NZ 34 beat Australia 20, November 22nd, 2008 in World Cup Final
It should happen. But it never does. New Zealanders don’t REALLY play League for a start, being the world’s one and only truly Rugby Union country and dominated by a global brand in the All Blacks. However in 2008, Benji Marshall was pretty much the best player in the world and in this tournament he was at his zenith with a supporting cast that wasn’t too shabby either. Nathan Cayless, Isaac Luke, Jeremy Smith and Adam Blair provided the platform and Benji wreaked havoc with Lance Hohaia and Manu Vatuvei being the biggest beneficiaries.
The game was a gripping contest with both teams going blow for blow and the lead changing hands multiple times. It wasn’t much of an arm wrestle, but the way in which the Aussies folded in the pressure in the last fifteen minutes said a lot for Kiwi team spirit and the fact the ‘Roos had so rarely been pushed like this.
The celebrations...based on current team performance they may still be going on.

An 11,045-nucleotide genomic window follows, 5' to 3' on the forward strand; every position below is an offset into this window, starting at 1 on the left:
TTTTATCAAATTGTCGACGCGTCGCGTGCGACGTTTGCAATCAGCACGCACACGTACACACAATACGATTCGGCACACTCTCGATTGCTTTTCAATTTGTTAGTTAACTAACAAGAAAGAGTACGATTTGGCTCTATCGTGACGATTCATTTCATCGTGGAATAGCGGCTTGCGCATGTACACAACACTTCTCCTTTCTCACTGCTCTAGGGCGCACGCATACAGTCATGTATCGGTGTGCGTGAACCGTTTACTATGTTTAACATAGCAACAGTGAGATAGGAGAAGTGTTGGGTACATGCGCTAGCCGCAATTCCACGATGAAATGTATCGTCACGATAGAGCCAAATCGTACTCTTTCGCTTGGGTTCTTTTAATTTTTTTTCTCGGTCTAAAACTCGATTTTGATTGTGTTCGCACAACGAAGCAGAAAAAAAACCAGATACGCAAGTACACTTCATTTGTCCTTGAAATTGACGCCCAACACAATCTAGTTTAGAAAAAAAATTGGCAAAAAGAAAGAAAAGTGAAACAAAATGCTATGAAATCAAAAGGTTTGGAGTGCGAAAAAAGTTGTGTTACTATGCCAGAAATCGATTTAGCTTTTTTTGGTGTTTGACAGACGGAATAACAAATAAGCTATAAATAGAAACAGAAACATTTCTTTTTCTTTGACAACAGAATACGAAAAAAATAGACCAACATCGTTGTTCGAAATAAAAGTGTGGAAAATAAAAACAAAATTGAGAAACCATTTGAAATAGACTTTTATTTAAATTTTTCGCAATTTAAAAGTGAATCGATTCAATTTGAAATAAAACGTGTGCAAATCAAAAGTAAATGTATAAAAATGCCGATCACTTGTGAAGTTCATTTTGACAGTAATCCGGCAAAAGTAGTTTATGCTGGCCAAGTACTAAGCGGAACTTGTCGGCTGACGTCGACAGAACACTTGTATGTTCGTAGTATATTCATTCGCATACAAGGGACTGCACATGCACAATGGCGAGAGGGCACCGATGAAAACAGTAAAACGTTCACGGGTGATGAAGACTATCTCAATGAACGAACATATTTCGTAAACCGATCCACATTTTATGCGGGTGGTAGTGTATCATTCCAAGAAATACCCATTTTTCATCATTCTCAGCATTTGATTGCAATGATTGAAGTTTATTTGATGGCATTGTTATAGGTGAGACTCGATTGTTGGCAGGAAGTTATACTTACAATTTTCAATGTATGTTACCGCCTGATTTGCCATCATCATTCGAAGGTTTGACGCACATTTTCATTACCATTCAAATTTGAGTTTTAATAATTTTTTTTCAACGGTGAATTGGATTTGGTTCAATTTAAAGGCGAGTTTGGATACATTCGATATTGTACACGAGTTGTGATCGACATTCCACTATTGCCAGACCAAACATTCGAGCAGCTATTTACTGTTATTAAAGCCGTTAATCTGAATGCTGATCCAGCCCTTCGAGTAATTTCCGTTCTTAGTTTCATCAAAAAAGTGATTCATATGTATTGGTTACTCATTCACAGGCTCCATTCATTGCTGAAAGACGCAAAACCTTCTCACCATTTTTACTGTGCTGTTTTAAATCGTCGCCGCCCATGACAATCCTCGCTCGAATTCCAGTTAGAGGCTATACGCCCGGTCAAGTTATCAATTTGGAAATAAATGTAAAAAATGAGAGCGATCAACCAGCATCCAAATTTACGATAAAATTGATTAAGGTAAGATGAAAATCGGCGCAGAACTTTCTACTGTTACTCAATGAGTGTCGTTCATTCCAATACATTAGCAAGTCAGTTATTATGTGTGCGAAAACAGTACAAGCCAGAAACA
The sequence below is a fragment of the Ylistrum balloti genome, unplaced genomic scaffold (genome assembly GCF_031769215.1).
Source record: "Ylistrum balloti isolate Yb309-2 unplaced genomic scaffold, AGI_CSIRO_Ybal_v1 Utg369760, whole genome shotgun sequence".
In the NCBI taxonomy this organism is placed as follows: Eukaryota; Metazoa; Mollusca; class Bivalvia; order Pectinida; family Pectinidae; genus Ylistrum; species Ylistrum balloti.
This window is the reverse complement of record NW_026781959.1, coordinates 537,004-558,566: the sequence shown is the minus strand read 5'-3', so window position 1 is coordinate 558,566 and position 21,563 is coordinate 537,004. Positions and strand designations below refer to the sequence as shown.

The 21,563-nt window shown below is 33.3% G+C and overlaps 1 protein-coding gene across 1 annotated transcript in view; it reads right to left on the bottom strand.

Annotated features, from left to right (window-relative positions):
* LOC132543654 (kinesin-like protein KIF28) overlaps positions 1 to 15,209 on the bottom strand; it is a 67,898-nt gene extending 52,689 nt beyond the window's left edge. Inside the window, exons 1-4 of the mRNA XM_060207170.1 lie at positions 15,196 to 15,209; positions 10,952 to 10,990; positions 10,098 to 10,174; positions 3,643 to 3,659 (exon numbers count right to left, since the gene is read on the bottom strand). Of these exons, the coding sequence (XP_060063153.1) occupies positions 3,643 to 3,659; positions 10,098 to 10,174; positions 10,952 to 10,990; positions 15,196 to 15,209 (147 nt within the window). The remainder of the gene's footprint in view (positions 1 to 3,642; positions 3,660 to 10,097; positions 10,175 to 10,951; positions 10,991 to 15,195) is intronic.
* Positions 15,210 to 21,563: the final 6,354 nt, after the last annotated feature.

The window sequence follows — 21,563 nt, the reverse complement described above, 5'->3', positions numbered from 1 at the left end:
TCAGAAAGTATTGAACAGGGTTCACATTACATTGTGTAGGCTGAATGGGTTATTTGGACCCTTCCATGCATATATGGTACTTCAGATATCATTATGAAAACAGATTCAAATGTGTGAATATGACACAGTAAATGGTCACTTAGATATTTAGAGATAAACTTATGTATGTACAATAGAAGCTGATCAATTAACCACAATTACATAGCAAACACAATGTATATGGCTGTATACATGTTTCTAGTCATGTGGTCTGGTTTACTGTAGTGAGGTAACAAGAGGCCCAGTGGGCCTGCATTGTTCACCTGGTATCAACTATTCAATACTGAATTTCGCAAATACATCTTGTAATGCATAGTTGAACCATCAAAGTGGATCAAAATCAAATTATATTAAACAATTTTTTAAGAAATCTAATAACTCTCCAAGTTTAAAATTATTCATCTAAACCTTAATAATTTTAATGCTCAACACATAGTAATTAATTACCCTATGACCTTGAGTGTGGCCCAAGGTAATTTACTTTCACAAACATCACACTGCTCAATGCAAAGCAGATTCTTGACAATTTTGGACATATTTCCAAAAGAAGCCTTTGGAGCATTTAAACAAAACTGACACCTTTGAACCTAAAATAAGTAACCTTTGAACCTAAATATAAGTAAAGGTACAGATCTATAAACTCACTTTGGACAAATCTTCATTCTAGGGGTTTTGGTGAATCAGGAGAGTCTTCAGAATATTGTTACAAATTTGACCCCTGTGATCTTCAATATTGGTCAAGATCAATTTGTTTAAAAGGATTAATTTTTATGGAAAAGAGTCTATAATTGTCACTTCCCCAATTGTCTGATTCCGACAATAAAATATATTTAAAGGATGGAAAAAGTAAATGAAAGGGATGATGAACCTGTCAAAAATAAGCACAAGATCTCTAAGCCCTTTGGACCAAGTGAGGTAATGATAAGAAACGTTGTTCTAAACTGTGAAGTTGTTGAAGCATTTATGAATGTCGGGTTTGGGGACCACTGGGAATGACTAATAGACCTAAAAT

Will this game be in the minds of the English team when they step out at the same venue on Sunday?
Fiji beat NZ 2017 World Cup Quarter Final
The NZ win in the 2008 World Cup Final wasn’t actually huge shock (we know, we know, the title of this blog. Get over it). Stunning and unexpected, yes. But perhaps not a shock. An argument could be made that neither was this game where Fiji rolled the Kiwis. Or that the Tongan win over NZ earlier in the tournament was a bigger shock than this. But it’s our list and we’ll do what we like.
So on that score, this has to be the greatest shock in a Rugby League World Cup match...ever. The Fiji-NZ game was just...wtf?
A 4-2 scoreline defied belief. Rugby League matches just do not end with an aggregate score of 6 any more. This isn’t the 1950’s or mid 80’s matches involving a Warren Ryan coached team. This is the modern game with super huge humans and super fast play the balls.
The Kiwis had started the tournament in bits with the withdrawal of Jason Taumalolo on the eve of the tournament and then the emotional, intense game they ended up losing to Tonga. That game put them behind Tonga in the group and so instead of coming up against Lebanon in their Quarter Final, they had the slightly tougher Fijians in their path. The scoreline suggests an arm wrestle, and captain Adam Blair spoke of their heart and commitment after the game. In truth though, they were well beaten with the Fijians having a try disallowed to go alongside two close saves during the game.